Stripped to the Bones and TBD (To Be Designed)

My husband and I just bought a house in Carbondale, near Aspen, Colorado. Although the photos posted on the MLS didn’t look all that great, I could see that the place has wonderful possibilities.I’m eager to start a design makeover on my Rock Court house, and I will be sharing my progress here in this blog.

Right after the previous owners moved out, I walked around the naked house and took lots of photos. The house has lots of potential, and it was easier to see it with the house stripped of its furnishings.

Talavera tile with cobalt blue insets - one of the handsome features of this house

It has good bones.

I have been looking for clues that would tell me what the house wanted to be.  As I walked through it, multiple details have caught my eye. It is as if the house has been whispering, “I feel a bit Latin.”

It wasn’t about to break into a Tango, but the clues were there: a handsome Talavera tile floor. A round arch in the entryway. Rooms clustered around a central social space.

It’s not built around a courtyard, as would be traditional in a Spanish house. (Those courtyards serve a cooling function in warm, Mediterranean climates. Here, we’re in ski country.) But all of the rooms do radiate off of a central, open-plan living room which serves a social function similar to the courtyard.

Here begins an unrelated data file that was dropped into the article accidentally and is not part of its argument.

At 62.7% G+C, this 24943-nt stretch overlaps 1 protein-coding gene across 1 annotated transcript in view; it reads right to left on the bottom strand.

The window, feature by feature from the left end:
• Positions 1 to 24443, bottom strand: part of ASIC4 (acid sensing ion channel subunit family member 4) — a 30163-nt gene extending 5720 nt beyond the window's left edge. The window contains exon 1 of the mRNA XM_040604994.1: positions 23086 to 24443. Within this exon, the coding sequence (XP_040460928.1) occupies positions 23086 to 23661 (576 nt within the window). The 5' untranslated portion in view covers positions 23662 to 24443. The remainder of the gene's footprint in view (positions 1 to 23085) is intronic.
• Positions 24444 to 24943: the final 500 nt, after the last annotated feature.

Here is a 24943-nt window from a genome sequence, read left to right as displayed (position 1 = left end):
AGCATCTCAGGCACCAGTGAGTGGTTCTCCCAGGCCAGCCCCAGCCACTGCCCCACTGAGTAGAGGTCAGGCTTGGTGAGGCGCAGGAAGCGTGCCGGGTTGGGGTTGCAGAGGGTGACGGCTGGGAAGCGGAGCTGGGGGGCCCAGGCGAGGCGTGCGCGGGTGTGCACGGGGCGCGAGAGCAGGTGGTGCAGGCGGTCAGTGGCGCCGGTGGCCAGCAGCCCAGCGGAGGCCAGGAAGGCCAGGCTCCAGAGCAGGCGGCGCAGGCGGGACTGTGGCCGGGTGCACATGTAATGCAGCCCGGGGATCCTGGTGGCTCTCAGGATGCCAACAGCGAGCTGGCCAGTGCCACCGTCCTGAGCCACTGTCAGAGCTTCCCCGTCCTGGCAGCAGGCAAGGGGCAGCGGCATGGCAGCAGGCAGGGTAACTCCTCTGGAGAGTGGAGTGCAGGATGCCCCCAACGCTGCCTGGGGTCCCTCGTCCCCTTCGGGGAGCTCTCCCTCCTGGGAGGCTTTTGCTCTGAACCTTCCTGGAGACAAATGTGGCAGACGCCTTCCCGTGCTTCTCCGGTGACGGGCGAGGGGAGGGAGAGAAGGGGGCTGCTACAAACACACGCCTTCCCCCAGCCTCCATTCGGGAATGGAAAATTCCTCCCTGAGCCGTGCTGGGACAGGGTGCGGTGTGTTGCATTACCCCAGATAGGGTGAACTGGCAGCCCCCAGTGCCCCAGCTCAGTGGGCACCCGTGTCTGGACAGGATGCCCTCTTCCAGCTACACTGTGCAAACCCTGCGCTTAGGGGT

Granite inset in the living room - another nice detail.

This light fixture would look good in a New York studio or a very modern interior. But it's all out of whack with the Mexican tile --looks like the Jetsons landed at the wrong airport.

The house also has exposed beams and a nice inset of granite in the living room.

Best yet, the place is oriented perfectly on its lot; the long axis lies east/west, and the kitchen window and dining room, with its sliding glass doors, face south. This means that the house is appropriately oriented for solar heating and cooling, and I mean to take advantage of that.

Even though the interior is a bit dark, the orientation of the house should make it reasonably easy to improve amount of natural light available inside the house.

Dark interior colors have made the low level of lighting even worse than it might be. There’s a lime green entry hall, a cobalt blue accent wall in the dining room, and a half wall that is painted a dark brown. (When I posted photos on Facebook, a friend asked, “Did the owners have something wrong with their eyes? They seem a bit color-challenged.”

This interior is going to have plenty of color, but I’m starting by painting it all a warm, creamy white.

That’s the contractor’s second job. His first is to install insulation under the floors and to order energy-efficient windows. Replacing the windows is going to be a bit of a juggling act, with winter coming on, but we’re just down the valley from Aspen here and that’s a priority.

Although it’s not a priority, I couldn’t close this post without a nod to the infamous “Bronco’s Room” — aka “the man cave.” What can I say about this eye-popping spot? Maybe the realtor who wrote the copy for the MLS listing handled it with just the right note of understatement: “Wait until you see the Broncos room.”

The wait here will be very short. Just look below.


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